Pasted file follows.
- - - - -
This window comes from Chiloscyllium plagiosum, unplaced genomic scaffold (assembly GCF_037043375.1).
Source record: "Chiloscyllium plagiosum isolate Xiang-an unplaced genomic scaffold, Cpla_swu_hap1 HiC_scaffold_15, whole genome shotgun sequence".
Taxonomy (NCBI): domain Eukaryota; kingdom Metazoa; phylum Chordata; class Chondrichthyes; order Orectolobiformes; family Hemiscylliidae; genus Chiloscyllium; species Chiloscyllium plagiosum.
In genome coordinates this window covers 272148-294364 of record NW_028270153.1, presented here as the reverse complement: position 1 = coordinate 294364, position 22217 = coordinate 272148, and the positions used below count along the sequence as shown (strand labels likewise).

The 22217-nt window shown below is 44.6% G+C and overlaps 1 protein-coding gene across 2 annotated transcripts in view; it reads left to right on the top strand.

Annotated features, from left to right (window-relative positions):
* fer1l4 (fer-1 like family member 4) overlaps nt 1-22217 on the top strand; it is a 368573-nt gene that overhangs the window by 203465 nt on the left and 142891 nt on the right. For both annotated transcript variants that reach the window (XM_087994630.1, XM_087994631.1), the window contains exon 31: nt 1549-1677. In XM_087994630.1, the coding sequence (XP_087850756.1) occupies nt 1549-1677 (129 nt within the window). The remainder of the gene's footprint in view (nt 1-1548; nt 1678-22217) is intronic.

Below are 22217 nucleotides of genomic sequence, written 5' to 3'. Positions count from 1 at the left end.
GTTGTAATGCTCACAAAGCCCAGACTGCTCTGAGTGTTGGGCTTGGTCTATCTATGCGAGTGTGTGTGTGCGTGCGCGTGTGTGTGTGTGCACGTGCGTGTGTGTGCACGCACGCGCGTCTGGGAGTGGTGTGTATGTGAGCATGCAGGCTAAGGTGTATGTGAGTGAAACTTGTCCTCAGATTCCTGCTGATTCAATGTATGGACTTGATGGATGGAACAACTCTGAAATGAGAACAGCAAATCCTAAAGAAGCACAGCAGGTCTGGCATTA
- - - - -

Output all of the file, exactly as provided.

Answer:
This window comes from Chiloscyllium plagiosum, unplaced genomic scaffold (assembly GCF_037043375.1).
Source record: "Chiloscyllium plagiosum isolate Xiang-an unplaced genomic scaffold, Cpla_swu_hap1 HiC_scaffold_15, whole genome shotgun sequence".
Taxonomy (NCBI): domain Eukaryota; kingdom Metazoa; phylum Chordata; class Chondrichthyes; order Orectolobiformes; family Hemiscylliidae; genus Chiloscyllium; species Chiloscyllium plagiosum.
In genome coordinates this window covers 272148-294364 of record NW_028270153.1, presented here as the reverse complement: position 1 = coordinate 294364, position 22217 = coordinate 272148, and the positions used below count along the sequence as shown (strand labels likewise).

The 22217-nt window shown below is 44.6% G+C and overlaps 1 protein-coding gene across 2 annotated transcripts in view; it reads left to right on the top strand.

Annotated features, from left to right (window-relative positions):
* fer1l4 (fer-1 like family member 4) overlaps nt 1-22217 on the top strand; it is a 368573-nt gene that overhangs the window by 203465 nt on the left and 142891 nt on the right. For both annotated transcript variants that reach the window (XM_087994630.1, XM_087994631.1), the window contains exon 31: nt 1549-1677. In XM_087994630.1, the coding sequence (XP_087850756.1) occupies nt 1549-1677 (129 nt within the window). The remainder of the gene's footprint in view (nt 1-1548; nt 1678-22217) is intronic.

Below are 22217 nucleotides of genomic sequence, written 5' to 3'. Positions count from 1 at the left end.
GTTGTAATGCTCACAAAGCCCAGACTGCTCTGAGTGTTGGGCTTGGTCTATCTATGCGAGTGTGTGTGTGCGTGCGCGTGTGTGTGTGTGCACGTGCGTGTGTGTGCACGCACGCGCGTCTGGGAGTGGTGTGTATGTGAGCATGCAGGCTAAGGTGTATGTGAGTGAAACTTGTCCTCAGATTCCTGCTGATTCAATGTATGGACTTGATGGATGGAACAACTCTGAAATGAGAACAGCAAATCCTAAAGAAGCACAGCAGGTCTGGCATTA